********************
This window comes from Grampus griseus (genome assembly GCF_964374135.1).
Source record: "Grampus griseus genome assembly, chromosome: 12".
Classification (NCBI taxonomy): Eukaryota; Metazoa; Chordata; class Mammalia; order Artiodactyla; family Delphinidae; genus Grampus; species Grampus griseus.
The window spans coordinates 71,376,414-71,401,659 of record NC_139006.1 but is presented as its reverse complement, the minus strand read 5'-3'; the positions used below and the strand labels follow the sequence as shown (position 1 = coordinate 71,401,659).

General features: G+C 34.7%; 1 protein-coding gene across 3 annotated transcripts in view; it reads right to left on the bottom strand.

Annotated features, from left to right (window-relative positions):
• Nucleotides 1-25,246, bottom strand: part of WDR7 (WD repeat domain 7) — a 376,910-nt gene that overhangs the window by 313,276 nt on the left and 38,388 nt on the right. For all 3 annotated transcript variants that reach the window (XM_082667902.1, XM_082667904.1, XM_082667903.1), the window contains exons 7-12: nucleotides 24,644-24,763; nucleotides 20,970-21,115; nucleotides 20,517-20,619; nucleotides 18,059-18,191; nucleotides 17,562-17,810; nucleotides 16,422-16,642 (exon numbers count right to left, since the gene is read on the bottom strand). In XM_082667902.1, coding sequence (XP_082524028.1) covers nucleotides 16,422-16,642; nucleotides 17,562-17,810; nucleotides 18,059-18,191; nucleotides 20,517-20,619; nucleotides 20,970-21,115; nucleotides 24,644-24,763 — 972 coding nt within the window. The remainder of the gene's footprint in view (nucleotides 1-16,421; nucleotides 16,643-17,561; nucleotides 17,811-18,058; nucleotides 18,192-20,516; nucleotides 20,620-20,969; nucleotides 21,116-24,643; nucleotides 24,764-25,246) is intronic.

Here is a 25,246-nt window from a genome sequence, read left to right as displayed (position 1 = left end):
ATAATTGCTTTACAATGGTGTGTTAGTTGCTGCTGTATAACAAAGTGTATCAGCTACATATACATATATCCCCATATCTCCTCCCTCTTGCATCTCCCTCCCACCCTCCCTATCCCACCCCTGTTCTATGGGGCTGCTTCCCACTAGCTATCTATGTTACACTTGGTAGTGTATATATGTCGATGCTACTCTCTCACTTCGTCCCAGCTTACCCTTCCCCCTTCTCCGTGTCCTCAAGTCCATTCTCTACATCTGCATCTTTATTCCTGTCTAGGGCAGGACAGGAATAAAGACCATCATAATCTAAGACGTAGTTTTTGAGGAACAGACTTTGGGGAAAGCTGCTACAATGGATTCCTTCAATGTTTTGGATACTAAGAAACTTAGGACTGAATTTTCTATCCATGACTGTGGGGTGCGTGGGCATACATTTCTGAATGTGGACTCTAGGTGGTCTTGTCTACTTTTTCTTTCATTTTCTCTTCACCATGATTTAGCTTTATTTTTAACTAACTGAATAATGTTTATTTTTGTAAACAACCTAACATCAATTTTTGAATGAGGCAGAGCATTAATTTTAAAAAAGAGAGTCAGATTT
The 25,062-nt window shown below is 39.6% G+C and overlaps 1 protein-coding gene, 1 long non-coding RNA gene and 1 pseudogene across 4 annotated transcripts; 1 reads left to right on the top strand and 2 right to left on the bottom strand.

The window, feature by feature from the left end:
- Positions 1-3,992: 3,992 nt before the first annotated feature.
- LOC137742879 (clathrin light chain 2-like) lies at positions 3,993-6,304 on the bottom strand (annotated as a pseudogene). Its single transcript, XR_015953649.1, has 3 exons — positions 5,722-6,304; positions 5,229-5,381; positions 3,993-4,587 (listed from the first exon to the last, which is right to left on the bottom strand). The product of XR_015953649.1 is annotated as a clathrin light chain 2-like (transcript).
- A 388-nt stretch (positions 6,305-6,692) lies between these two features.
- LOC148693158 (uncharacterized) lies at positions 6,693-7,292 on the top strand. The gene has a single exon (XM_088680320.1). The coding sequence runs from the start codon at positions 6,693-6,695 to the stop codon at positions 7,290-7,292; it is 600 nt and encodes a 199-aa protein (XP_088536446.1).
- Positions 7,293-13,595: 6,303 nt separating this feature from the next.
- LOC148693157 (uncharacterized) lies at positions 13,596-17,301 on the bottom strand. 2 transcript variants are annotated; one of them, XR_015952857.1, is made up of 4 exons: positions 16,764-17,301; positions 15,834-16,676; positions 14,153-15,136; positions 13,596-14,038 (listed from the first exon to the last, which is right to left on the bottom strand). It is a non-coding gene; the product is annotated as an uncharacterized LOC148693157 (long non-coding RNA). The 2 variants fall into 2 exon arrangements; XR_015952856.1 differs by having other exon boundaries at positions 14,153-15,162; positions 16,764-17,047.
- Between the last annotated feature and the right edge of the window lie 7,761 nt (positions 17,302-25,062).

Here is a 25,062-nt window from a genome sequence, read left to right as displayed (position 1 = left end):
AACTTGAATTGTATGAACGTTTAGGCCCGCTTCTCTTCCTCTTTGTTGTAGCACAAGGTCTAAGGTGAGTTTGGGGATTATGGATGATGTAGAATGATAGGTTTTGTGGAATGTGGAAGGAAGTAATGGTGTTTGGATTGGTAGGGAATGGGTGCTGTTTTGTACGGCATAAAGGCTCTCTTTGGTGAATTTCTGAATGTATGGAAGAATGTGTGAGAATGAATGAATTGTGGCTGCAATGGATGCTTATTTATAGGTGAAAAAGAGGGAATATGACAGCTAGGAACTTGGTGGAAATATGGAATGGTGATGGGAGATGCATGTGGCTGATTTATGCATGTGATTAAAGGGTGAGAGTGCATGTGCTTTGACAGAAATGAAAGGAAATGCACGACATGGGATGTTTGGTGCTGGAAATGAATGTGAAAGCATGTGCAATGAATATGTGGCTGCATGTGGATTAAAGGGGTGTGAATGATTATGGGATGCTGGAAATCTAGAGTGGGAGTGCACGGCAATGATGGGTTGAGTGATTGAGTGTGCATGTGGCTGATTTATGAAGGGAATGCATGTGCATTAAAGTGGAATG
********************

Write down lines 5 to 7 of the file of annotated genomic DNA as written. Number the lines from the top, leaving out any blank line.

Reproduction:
General features: G+C 34.7%; 1 protein-coding gene across 3 annotated transcripts in view; it reads right to left on the bottom strand.

Annotated features, from left to right (window-relative positions):
• Nucleotides 1-25,246, bottom strand: part of WDR7 (WD repeat domain 7) — a 376,910-nt gene that overhangs the window by 313,276 nt on the left and 38,388 nt on the right. For all 3 annotated transcript variants that reach the window (XM_082667902.1, XM_082667904.1, XM_082667903.1), the window contains exons 7-12: nucleotides 24,644-24,763; nucleotides 20,970-21,115; nucleotides 20,517-20,619; nucleotides 18,059-18,191; nucleotides 17,562-17,810; nucleotides 16,422-16,642 (exon numbers count right to left, since the gene is read on the bottom strand). In XM_082667902.1, coding sequence (XP_082524028.1) covers nucleotides 16,422-16,642; nucleotides 17,562-17,810; nucleotides 18,059-18,191; nucleotides 20,517-20,619; nucleotides 20,970-21,115; nucleotides 24,644-24,763 — 972 coding nt within the window. The remainder of the gene's footprint in view (nucleotides 1-16,421; nucleotides 16,643-17,561; nucleotides 17,811-18,058; nucleotides 18,192-20,516; nucleotides 20,620-20,969; nucleotides 21,116-24,643; nucleotides 24,764-25,246) is intronic.